In the Ce3Al electrically conducting medium, the local magnetic field at a given muon site is a sum of three dominant terms, \(B_{loc} = B_{con} + B_{trans} + B_{dip}\) 17. Here \(B_{con}\) is the contact hyperfine field, originating from the Fermi contact interaction between the spins of the s-type conduction electrons and the muon spins; \(B_{trans}\) is the transferred hyperfine field due to the RKKY indirect exchange interaction between the Ce moments via the polarization of the conduction electrons and \(B_{dip}\) is the dipolar field at the muon site originating from the localized lattice (Ce) moments. \(B_{trans}\) and \(B_{dip}\) are sensitive to the changes in static (time-average) magnetic order and spin fluctuations on the Ce–Al chains during the external field sweep that drives the QPT.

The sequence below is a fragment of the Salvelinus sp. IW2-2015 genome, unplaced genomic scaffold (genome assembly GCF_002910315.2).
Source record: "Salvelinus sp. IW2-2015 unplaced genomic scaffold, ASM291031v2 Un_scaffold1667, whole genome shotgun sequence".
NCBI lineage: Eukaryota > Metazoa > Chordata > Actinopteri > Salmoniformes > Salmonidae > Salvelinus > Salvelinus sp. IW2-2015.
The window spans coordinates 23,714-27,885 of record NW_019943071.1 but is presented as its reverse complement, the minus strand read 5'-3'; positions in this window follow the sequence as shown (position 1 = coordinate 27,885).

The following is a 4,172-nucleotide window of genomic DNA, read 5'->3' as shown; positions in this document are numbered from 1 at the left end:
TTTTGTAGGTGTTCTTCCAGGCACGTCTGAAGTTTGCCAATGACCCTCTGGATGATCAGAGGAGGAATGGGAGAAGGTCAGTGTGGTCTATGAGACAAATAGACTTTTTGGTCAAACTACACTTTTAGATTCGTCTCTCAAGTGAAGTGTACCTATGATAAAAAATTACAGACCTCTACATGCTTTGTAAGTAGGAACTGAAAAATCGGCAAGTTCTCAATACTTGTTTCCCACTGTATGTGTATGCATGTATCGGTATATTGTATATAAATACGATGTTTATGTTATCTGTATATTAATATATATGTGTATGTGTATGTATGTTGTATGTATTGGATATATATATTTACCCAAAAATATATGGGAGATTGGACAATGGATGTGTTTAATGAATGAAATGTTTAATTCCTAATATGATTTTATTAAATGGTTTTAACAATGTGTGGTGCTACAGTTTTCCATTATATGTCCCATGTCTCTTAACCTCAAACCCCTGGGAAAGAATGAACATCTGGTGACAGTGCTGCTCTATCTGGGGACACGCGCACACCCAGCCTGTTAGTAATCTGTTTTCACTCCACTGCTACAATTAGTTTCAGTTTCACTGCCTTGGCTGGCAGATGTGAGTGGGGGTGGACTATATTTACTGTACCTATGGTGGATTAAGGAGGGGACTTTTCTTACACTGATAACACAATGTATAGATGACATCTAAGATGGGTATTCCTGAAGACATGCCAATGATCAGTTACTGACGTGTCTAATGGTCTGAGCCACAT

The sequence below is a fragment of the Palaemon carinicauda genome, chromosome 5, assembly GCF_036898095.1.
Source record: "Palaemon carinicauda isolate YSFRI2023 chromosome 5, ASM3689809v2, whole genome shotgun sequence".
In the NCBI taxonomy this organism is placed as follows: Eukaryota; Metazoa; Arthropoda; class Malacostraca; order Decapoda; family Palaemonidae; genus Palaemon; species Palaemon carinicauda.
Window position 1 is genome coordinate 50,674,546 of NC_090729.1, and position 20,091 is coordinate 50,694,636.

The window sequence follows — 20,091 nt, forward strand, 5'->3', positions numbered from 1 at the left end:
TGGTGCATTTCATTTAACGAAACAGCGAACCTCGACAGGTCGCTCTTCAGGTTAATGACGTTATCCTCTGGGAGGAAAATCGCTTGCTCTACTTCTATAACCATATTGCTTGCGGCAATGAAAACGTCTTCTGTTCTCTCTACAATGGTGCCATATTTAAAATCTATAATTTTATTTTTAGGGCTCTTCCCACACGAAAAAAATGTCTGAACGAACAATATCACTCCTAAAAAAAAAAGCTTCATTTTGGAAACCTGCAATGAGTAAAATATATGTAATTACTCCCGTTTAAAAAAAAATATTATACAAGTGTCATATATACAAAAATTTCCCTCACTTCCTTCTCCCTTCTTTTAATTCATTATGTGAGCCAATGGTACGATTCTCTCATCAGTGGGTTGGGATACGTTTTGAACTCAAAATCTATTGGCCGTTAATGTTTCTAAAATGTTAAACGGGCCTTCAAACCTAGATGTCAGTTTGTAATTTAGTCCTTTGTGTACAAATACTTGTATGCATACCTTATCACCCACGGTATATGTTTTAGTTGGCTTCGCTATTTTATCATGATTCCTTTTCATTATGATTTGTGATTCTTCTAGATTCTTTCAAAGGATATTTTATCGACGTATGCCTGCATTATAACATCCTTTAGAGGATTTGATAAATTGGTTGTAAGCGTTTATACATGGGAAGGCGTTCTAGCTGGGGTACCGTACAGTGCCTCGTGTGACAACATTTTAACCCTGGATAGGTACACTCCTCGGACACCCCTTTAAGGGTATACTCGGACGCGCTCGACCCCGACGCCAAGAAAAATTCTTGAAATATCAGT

The evolution of the average local field \(B_{1} - B = \left\langle {B_{{loc}} } \right\rangle\) with the external field (the \(B_{loc} \left( B \right)\) relation shown in Fig. 4a), where the brackets \(\left\langle \ldots \right\rangle\) denote ensemble average over the muons, can be explained by the following qualitative dynamical picture of the magnetic-field-driven QPT. We consider that \(\overset{\lower0.5em\hbox{$\smash{\scriptscriptstyle\rightharpoonup}$}} {B} _{{loc}}\) originates from the magnetization of the Ce–Al chains, \(\overset{\lower0.5em\hbox{$\smash{\scriptscriptstyle\rightharpoonup}$}} {B} _{{loc}} = \mu _{0} \overset{\lower0.5em\hbox{$\smash{\scriptscriptstyle\rightharpoonup}$}} {M}\) , where \(\mu_{0}\) is the induction constant and \(\overset{\lower0.5em\hbox{$\smash{\scriptscriptstyle\rightharpoonup}$}} {M} = \overset{\lower0.5em\hbox{$\smash{\scriptscriptstyle\rightharpoonup}$}} {M} ^{a} + \overset{\lower0.5em\hbox{$\smash{\scriptscriptstyle\rightharpoonup}$}} {M} ^{p}\) is a sum of the two oppositely polarized AFM sublattice magnetizations (of equal magnitude \(\pm M_{0}\) ), treated as classical vectors. Here the superscript p stands for the parallel and a for the antiparallel magnetization direction relative to the magnetic field after the field application along the AFM axis. In zero external field at \(T \to\) 0, the Ce moments on the two sublattices undergo time-fluctuations in the angle \(\theta\) about their mean (time-average) directions along the Ce–Al chains, as dictated by the uncertainty principle. For simplicity we assume that the fluctuations can be treated as a stationary random process in time (an ensemble average is then equivalent to a time average) and that the spins make transitions between two values of the fluctuation angle \(\pm \theta\) at the average fluctuation rate \(1/\tau_{0}\) (\(\tau_{0}\) is the average correlation time). In \(B =\) 0, the average fluctuation angle of spins on both sublattices is equal in magnitude, \(\left\langle {\theta _{p} \left( 0 \right)} \right\rangle = - \left\langle {\theta _{a} \left( 0 \right)} \right\rangle = \theta _{0}\) . For axially symmetric fluctuations with respect to the chain direction (specified as the \(x\) coordinate axis of a Cartesian system), the magnetizations \(\overset{\lower0.5em\hbox{$\smash{\scriptscriptstyle\rightharpoonup}$}} {M} ^{a}\) and \(\overset{\lower0.5em\hbox{$\smash{\scriptscriptstyle\rightharpoonup}$}} {M} ^{p}\) are located on cones making an angle \(\pm \theta_{0}\) with the \(x\) axis, respectively, as shown schematically in Fig. 5a. Ensemble average yields \(\left\langle {M_{{y,z}}^{a} } \right\rangle = \left\langle {M_{{y,z}}^{p} } \right\rangle = 0\) and \(\left\langle {M_{x}^{p} } \right\rangle = - \left\langle {M_{x}^{a} } \right\rangle = M_{0} cos\theta _{0}\) , so that \(\left\langle {\overset{\lower0.5em\hbox{$\smash{\scriptscriptstyle\rightharpoonup}$}}{M} } \right\rangle = 0\) and hence \(\left\langle {\overset{\lower0.5em\hbox{$\smash{\scriptscriptstyle\rightharpoonup}$}} {B} _{{loc}} } \right\rangle\) 0, as appropriate for an AFM-type local field distribution. Upon the field application along \(x\) , the average fluctuation angles of spins on the parallel and antiparallel sublattices, \(\left\langle {\theta _{p} \left( B \right)} \right\rangle\) and \(\left\langle {\theta _{a} \left( B \right)} \right\rangle\) , are no more equal. At the field values below the critical field, \(B < B_{c}\) (Fig. 5b), spin fluctuations on the sublattice parallel to the field are progressively suppressed, \(\left\langle {\theta _{p} \left( B \right)} \right\rangle < \theta _{0}\) (because the field tends to lock them closer to the parallel direction), while spin fluctuations on the antiparallel sublattice increase, \(\left\langle {\theta _{a} \left( B \right){\text{ }}} \right\rangle > \theta _{0}\) (the field tends to turn over those spins from the antiparallel into the parallel direction). At the QCP (\(B = B_{c}\) ), the spins on the antiparallel sublattice fluctuate equally between the parallel and antiparallel configurations (Fig. 5c), so that \(\left\langle {\theta _{a} \left( {B_{c} } \right)} \right\rangle = \pi /2\) and consequently \(\left\langle {M_{x}^{a} \left( {B_{c} } \right)} \right\rangle = 0\) , while the average amplitude of spin fluctuations is there the largest. Above the QCP in the quantum paramagnetic phase (\(B > B_{c}\) ), the spins of both sublattices point at the average into the field direction and the fluctuations progressively decrease, because the spins are increasingly stronger locked by the field. The spins of the previously antiparallel sublattice still fluctuate with a larger amplitude than those of the parallel sublattice (Fig. 5d). In the high-field limit \(B \gg B_{c}\) , both kinds of spins are strongly locked by the field, but remain to fluctuate due to the uncertainty principle (Fig. 5e).